Wikipedia is one of the favorites and open source of information available to the people. An encyclopedia whose tagline is: Anyone can edit anything. It’s a favorite among all groups of people. To all age groups, from the semi-literate to PhDs. Keeping that in mind, there is the question of credibility of Wikipedia.

To prove the statement of credibility, one of the sources will be Wikipedia. Now to the main article:

If I write an article or a research paper on any topic can we use Wikipedia?

According to the research conducted by Harvard University, “Students can use Wikipedia for basic research and for basic information but it must not be used as a fool proof final source.” It can be allowed to write as one of the sources but further research is encouraged.

Why?

Since Wikipedia is free to edit for anyone with or without credentials, it has known to include fake news. Also, since the majority of people are quite up to date with the pop culture, the news about the relevant may be up to date, but same cannot be said for the scientific and historical articles.

What was the solution?

Wikipedia found the solution to this problem. First is its policy of “no first or self- research”. It means one has to provide with verifiable references and citations. Almost every article on Wikipedia states disclaimers such as”citations needed”. Secondly, there is a discussion forum used by experts and people alike suggesting further important edits. Thirdly it locks the pages which are biographical of a living person or are targets of frequent vandalism. Accordingly, the editing rights are granted to experts, and the editing part is in full lockdown unless the moderator allows.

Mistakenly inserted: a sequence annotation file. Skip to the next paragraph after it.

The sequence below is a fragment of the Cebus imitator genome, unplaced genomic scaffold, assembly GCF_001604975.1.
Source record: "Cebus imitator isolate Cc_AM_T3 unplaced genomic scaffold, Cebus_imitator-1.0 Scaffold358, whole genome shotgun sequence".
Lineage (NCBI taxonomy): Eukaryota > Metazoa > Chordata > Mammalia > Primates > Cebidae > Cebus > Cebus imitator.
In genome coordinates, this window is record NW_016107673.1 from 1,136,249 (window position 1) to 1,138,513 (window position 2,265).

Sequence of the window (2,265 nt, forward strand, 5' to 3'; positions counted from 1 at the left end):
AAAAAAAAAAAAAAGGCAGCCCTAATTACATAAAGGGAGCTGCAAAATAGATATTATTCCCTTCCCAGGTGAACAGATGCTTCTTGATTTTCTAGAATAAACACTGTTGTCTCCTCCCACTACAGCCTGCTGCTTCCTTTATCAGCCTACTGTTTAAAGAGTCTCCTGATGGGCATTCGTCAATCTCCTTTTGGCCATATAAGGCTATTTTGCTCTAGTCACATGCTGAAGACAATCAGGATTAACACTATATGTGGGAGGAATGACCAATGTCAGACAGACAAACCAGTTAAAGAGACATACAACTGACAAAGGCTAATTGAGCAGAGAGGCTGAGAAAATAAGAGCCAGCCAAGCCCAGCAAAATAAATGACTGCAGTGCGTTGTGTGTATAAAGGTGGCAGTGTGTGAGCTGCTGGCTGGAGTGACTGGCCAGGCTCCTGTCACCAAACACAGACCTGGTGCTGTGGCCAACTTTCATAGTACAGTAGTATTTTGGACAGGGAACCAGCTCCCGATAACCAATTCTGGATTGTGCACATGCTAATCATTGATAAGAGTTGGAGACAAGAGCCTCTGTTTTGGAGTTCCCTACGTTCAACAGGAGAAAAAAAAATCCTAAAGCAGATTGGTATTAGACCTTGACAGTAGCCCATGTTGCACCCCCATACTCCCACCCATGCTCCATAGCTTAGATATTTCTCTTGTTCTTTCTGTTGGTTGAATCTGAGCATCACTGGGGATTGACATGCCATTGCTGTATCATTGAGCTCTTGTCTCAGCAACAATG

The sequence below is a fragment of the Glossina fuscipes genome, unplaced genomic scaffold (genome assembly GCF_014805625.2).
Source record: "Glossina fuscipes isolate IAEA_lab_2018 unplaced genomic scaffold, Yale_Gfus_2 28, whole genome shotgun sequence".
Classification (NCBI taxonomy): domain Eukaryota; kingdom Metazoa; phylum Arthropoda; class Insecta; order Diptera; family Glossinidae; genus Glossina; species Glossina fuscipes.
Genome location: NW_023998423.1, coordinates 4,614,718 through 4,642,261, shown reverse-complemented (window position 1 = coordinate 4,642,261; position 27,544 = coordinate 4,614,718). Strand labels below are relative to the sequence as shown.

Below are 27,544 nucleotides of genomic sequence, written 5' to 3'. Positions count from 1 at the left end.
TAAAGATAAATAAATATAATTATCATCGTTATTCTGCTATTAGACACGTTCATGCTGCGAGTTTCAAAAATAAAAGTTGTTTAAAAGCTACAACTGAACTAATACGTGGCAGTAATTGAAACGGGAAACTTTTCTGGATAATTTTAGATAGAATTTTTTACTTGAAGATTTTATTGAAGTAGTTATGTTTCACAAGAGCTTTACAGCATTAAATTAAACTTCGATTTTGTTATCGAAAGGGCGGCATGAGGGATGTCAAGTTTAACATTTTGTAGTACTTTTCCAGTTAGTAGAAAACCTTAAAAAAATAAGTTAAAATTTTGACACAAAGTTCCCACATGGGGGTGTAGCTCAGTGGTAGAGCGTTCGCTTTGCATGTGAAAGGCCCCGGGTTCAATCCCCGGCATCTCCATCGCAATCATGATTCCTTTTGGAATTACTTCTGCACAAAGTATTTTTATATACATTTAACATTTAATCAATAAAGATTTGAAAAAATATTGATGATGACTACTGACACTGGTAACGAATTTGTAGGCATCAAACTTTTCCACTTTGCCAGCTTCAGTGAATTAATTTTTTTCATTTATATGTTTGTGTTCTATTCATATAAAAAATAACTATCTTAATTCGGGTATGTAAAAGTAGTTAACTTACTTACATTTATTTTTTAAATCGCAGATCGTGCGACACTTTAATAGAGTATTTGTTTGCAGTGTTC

So is it usable now?

Wikipedia on its own discourages people to use its articles as fool proof sources. Although, as per a report published by Nature journal in a blind experiment, they provided articles from Wikipedia and The Encyclopaedia Britannica and chose 50 articles on topics from several disciplines from both encyclopedias and gave them to reviewers who blind on the source of the articles. In this, Britannica had 149 errors and Wikipedia had 162 while Britannica claims that the “research was flawed” and Wikipedia missed several details that were important and added trivial information while Britannica had errors of omissions.

A result of the review on an article on Dimitri Mendeleev was found that although Britannica had only 8 errors and Wikipedia 16 the errors were similar in nature.

Also, Wikipedia being open is biased due to the bias of the people. In a research by Feng Zhu, an assistant professor in the Technology and Operations Management unit at Harvard Business School and Shane Greenstein of Northwestern’s Kellogg School of Management in a paper called Do Experts or Collective Intelligence Write with More Bias? Evidence from Encyclopædia Britannica and Wikipedia. They found that Wikipedia was more biased but its bias reduced with each revision and also it became negligible after 2000 edits, which are a lot.

Conclusion

Wikipedia like any other web encyclopedia should be used for information and not as single source. The credibility of Wikipedia has increased recently (it also bans other unreliable sources such as the Daily Mail) it will increase but remember although how incredible Wikipedia is it is still collective intelligence which is as flawed as the humans that constitute it. So use Wikipedia but as it also states see the references given below and do your own research.

By Aviraj Singh Mehta

Image Sources: Wikipedia

This article is from our monthly magazine The Economic Transcript; to subscribe click here.

Reference links:

en.wikipedia.org/wiki/Reliability_of_Wikipedia and Wikipedia: Academic use

http://usingsources.fas.harvard.edu/whats-wrong-wikipedia

Forbes article Wikipedia Or Encyclopædia Britannica: Which Has More Bias?

 

 

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